But when I talked in general terms to Israelis about the press and broadcasters, the story was always the same. Not one of them thought Israel’s image abroad was good. Most blamed the media. Interestingly, nor did I find one Palestinian who was happy with the media. When the injustice of one’s own life feels so overwhelming, one is tempted to think outsiders should pay more attention – and that they are ignoring you for a reason.

I should lay my cards on the table. I am many things: a journalist, British, Jewish though not religious. I was last in Israel was 20 years ago. I would not describe myself as a Zionist but I respect the fact that Israel is a democracy in a sea of dictatorships and I am certain the country ought to exist. I also recognise that Israel is surrounded by many nations that do not share that view.

David Horovitz, editor of the Jerusalem Post, believes journalists from outside Israel rush to snap judgements. Take the security barrier. It has made Palestinians’ lives more difficult, but that is only half the story, said Horovitz. “Newspapers never talk about the thousands of Israeli children whose lives it has saved.” Nor can they show the pictures of these children – unlike the Palestinian youngsters who have been injured or killed by the Israeli army. “Certain parts of the media are in the grip of an extreme misconception about who is the aggressor and who is the underdog,” said Horovitz.

His argument deserves house room. But it is also true that Israeli deaths receive more coverage than Palestinian ones. This may be because Jewish fatalities tend to occur in large groups, in everyday situations. Palestinian deaths tend to happen one or two at a time, at the hands of soldiers or police.

Every time a Palestinian or a Jewish Israeli expressed their dismay at the portrayal of their people and plight, I asked the same question: why is the media biased against you? The answers were depressing.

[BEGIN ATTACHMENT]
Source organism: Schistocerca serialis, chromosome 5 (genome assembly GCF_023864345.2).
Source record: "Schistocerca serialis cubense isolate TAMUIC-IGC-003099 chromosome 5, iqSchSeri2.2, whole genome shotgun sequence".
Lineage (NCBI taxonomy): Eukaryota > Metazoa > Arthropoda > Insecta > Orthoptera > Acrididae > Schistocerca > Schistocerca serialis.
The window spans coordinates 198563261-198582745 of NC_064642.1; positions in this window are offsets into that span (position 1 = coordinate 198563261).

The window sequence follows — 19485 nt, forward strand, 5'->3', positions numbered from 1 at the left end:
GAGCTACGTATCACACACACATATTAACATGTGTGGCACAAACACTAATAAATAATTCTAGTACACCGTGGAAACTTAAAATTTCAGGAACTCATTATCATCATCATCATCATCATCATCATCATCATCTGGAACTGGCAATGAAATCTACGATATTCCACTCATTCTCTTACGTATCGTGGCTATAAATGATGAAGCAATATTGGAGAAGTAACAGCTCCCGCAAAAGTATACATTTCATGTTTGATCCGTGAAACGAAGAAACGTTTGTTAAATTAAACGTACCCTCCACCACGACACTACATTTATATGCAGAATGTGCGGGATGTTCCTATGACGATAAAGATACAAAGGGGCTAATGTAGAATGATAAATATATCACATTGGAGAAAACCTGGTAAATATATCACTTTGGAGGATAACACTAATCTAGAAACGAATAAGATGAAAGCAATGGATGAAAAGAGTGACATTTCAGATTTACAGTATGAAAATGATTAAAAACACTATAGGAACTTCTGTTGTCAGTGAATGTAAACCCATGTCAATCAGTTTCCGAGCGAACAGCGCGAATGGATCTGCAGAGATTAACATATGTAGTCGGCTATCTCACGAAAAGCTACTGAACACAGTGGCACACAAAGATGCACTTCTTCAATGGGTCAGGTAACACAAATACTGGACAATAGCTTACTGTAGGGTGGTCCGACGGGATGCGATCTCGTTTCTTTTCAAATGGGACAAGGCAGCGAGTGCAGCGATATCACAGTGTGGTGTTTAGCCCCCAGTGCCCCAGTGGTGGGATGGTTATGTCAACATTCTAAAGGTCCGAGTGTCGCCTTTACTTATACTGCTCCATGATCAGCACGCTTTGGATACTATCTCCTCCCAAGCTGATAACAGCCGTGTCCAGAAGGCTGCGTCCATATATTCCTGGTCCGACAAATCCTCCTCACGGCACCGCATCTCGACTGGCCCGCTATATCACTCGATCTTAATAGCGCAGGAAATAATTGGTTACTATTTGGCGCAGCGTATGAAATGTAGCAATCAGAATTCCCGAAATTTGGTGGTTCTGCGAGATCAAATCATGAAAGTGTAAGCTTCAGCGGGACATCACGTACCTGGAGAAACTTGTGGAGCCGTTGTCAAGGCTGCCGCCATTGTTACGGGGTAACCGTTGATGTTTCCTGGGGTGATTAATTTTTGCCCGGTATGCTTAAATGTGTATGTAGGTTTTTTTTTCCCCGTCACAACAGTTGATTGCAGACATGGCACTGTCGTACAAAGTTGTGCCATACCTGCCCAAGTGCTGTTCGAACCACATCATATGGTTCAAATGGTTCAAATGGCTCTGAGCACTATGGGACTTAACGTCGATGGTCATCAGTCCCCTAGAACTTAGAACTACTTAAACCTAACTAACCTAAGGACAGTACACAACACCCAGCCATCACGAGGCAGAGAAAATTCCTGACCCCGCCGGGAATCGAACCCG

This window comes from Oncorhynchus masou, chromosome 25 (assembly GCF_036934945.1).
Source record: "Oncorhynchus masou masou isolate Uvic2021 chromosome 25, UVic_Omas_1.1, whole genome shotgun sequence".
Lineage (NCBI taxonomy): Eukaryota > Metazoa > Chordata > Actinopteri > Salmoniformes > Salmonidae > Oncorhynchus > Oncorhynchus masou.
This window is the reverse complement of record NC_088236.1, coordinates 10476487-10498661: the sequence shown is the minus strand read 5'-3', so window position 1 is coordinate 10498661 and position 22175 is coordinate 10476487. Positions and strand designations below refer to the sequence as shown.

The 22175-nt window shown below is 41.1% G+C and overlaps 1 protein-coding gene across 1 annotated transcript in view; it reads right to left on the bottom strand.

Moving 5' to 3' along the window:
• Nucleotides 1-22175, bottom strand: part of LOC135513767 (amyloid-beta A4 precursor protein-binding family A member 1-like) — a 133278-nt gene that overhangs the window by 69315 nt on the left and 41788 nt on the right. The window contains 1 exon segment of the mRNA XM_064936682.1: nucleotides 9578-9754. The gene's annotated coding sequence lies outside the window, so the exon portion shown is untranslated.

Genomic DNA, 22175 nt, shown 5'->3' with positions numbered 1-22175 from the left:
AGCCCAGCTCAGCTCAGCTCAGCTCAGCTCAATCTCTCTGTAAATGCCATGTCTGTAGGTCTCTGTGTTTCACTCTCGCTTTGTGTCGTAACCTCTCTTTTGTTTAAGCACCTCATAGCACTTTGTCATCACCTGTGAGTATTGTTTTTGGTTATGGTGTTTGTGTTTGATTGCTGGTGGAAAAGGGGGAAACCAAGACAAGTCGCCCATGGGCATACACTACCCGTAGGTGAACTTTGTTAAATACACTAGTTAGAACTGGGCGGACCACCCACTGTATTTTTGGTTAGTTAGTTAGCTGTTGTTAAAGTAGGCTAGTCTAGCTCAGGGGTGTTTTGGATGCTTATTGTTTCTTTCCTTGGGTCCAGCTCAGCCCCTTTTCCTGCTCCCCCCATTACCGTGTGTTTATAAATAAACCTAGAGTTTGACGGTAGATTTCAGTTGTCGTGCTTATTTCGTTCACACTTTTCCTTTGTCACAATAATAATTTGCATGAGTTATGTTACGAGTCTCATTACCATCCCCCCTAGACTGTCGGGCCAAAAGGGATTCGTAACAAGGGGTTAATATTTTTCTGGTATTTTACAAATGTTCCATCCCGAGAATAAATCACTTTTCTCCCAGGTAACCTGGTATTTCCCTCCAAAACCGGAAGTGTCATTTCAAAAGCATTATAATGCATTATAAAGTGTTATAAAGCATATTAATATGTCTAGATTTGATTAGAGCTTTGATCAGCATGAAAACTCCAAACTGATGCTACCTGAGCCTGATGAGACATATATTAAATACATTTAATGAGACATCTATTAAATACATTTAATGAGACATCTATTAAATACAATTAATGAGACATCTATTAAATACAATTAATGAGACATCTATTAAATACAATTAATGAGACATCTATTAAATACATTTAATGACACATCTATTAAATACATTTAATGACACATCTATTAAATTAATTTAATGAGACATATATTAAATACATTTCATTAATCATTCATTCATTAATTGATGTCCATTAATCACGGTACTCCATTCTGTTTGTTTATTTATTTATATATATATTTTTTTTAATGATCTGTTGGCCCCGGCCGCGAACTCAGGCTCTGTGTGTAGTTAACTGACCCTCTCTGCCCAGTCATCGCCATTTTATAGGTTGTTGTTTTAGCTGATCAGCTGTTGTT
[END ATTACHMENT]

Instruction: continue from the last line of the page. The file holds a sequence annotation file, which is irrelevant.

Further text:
Listen to the words of Arye, a Jewish settler on the West Bank and Nisreen, a Palestinian housewife who lives a few miles from him in East Jerusalem. “Maybe it’s because of all the Arab oil,” said Arye. Nisreen countered: “The Jews are very powerful, in London and across the world.”

They would not admit it, but these two people, who wear different clothes, eat different foods and pray to different Gods, have more in common than they think.



(Tom Gross adds: Arnold Roth, who is referred to in the article above and, like David Horovitz, is a longtime subscriber to this list, tells me that he sent the following letter to the editor of the Independent in response to the article. Thus far, it has not been published.)

To the Editor
The Independent

It may lack significance to some, but Vincent Graff’s description (“Aggressors and victims on both sides of the wall” April 2, 2006) of my daughter’s murderer with “a bag containing nails and explosives strapped to his body” is inaccurate.

Perhaps you need to be the parent of a murdered child to be sensitive to the distinction. But the fact is he was carrying a guitar case. Inside the guitar case was a real guitar, and inside of that was a deadly load of explosives and nails. That is what he exploded when he went to his seventy-two virgins, ending my daughter’s life as well as the lives of fourteen other innocent visitors to a restaurant. 130 other people were maimed and injured, by far most of them women and children.

Two things about that massacre need to be understood in order to make sense of Mr Graff’s article’s title.

First, the name of my daughter’s killer has appeared on every published list of Palestinian “martyrs” since August 2001. When numeric comparisons are made between Israelis and Palestinian Arabs killed since the start of the Arafat War in 2000, my daughter’s murderer – along with many other murderers – is in the list of the Palestinian victims.

Secondly, Israel’s policy of having soldiers at crossover points check into whether musical instruments carried by Palestinian Arabs are real has been severely criticized in the past two years. That criticism, which I consider to be mostly unfair and wrong, takes on a different meaning when you know that one of the many massacres of Jews in Jerusalem was done via a booby-trapped guitar. Many people simply don’t know about it, which is why I am pointing it out here.

Arnold Roth



Are they all mad?
By Andrew Bolt
Herald Sun (Australia)
March 29, 2006,5478,18636966%5E25717,00.html

Many of Tony Blair’s former comrades defend not democracy but mass-murdering fascists and head-lopping Islamists.

YES, Tony Blair did sound good when he spoke to our Parliament on Monday about Iraq.

No wonder the commentators were awed. But here’s his trick: it’s easy for the British Labour Prime Minister to sound so sane, because much of the rest of the Left sounds so mad.